It is very hectic in Manipur these days as elections to the 60 seats in the Manipur Legislative Assembly are due to be held tomorrow. For the last week people have been huddled in groups discussing the upcoming vote. Around 1.74 million voters will be casting their votes to choose the best 60 representatives of their choice from among the 279 who are contesting for the 10th Manipur State Assembly.
The culture of elections in the state is of bribery, corruption and proxy voting. When the election time approaches, the candidates distribute a few hundred rupees per person, organise feasts and entertainment programmes, like drama, music or film shows in the locality, and mend a few roads. However, after they are elected they forget that they are representatives of the people and instead of working for the welfare of the people they concentrate on amassing wealth and power.
This is the sad thing about the greatest democracy in the world that is India. In concept, democracy is such a wonderful and idealistic thing which our leaders like Mahatma Gandhi and Jawaharlal Nehru must have thought of as the best gift for the people of India. But today in the implementation process, democracy – which is based on people electing their own representatives – has become a farce of money power and muscle power.
In Manipur there is yet another discrepancy – that of the lack of political participation of women. Among the 1.74 million voters in Manipur, there are 850,000 men and 890,000 women voters. So women greatly outnumber the men and hence the deciding factor in the coming elections will be the women electorates. In fact, women voters have outnumbered men since 1990 in Manipur.
However, unfortunately they are often misled by the false promises of the candidates. This could be partly due to women’s low level of political participation and lack of awareness and partly due to generations of being unable to make their own decisions. So, what the male head of the family has decided will be followed by the women.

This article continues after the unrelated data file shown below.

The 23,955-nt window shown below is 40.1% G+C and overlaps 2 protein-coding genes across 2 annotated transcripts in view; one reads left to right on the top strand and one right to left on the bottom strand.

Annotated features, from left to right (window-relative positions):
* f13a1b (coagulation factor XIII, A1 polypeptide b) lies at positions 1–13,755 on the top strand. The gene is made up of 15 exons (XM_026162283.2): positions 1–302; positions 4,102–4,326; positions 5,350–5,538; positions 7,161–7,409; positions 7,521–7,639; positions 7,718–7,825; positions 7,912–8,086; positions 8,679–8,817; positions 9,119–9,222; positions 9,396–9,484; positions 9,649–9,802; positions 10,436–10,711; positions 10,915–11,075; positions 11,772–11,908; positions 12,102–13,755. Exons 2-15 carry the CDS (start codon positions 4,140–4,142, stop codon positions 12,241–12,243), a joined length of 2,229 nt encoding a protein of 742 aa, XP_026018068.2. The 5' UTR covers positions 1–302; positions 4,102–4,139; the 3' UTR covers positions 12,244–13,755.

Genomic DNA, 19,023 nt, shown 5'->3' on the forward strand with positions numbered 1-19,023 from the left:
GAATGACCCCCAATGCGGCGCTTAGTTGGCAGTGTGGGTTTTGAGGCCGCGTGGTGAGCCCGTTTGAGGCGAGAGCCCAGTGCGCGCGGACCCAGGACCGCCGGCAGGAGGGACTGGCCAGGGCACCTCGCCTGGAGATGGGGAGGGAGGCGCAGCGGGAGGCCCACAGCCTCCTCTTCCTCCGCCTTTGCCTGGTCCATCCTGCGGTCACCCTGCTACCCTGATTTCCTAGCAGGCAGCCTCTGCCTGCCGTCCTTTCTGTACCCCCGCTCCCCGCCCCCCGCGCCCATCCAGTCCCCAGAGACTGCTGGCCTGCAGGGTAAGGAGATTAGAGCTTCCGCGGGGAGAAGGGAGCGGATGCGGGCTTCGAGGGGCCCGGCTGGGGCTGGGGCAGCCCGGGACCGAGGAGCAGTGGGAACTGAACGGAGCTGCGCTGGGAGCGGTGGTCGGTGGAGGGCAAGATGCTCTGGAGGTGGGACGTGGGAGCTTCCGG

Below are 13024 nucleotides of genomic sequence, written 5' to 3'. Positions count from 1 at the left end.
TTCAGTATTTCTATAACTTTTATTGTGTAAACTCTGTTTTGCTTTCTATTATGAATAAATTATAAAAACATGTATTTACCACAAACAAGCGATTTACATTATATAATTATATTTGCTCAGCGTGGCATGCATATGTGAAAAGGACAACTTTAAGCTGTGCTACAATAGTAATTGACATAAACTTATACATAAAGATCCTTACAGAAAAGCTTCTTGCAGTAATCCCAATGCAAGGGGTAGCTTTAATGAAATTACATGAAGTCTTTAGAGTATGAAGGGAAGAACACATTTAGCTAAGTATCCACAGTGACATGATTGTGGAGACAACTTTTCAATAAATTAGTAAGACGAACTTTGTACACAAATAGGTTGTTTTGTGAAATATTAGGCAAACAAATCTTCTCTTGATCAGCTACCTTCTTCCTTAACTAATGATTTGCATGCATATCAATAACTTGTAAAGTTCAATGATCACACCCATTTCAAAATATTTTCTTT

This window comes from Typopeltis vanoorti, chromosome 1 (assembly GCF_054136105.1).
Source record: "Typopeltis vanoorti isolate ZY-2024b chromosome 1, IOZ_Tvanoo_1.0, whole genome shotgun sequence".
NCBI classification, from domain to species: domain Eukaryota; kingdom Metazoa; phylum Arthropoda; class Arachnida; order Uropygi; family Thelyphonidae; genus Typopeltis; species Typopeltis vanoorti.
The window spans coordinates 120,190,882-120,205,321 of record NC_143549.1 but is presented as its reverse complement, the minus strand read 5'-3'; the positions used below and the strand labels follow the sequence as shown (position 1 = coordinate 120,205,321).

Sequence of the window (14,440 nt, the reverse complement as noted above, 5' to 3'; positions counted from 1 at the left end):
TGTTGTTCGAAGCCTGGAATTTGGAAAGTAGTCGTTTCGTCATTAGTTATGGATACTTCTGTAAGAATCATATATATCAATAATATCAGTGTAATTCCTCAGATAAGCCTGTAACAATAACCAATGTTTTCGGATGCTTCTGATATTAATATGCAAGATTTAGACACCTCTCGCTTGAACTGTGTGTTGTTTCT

On top of that women themselves often mistrust the capability of the women politicians and often do not vote for them. This is a distressing truth and perhaps that is why there are very few women who stand in elections, and fewer still who are elected. In fact since the first assembly polls were held in 1967, there have been only four women Members of the Legislative Assembly (MLAs). All of them were wives or widows of prominent politicians of the state. This includes MLA Okram Landhoni Devi, who is incidentally the wife of present Chief Minister Okram Ibobi Singh. Other former women MLAs were Keisham Apabi Devi, Hamingla Shaiza and Wahengbam Leima Devi.
The 2012 Manipur election is significant in this aspect because among the 279 candidates contesting this year, 14 are women candidates. There were just six women candidates in the last assembly polls held in 2007.
We have been lobbying with various politicians for the inclusion of women and children issues in their agenda. In fact, prior to the last session of the Manipur Assembly held before the announcement of new elections, we had urged the sitting MLAs to bring up the issue of rising crime against women in the discussions so that an effective solution could be worked out. We were happy that the matter was raised, and duly noted.
Now, we must place our hope with the new government that will be elected by the end of this month. In the election manifestoes that have been released by the different political parties so far, there have been some references to the conditions of women. Though the references lack an in-depth understanding of the issue or a concrete strategy, we feel that it is still another step forward even if we are not sure whether this is a result of our lobby work or due to other factors. Our main concern is that whoever is elected, regardless of party lines, they should commit themselves to work for the welfare and protection of women and children from the gun culture and the rising crime in the state.
As told to Thingnam Anjulika Samom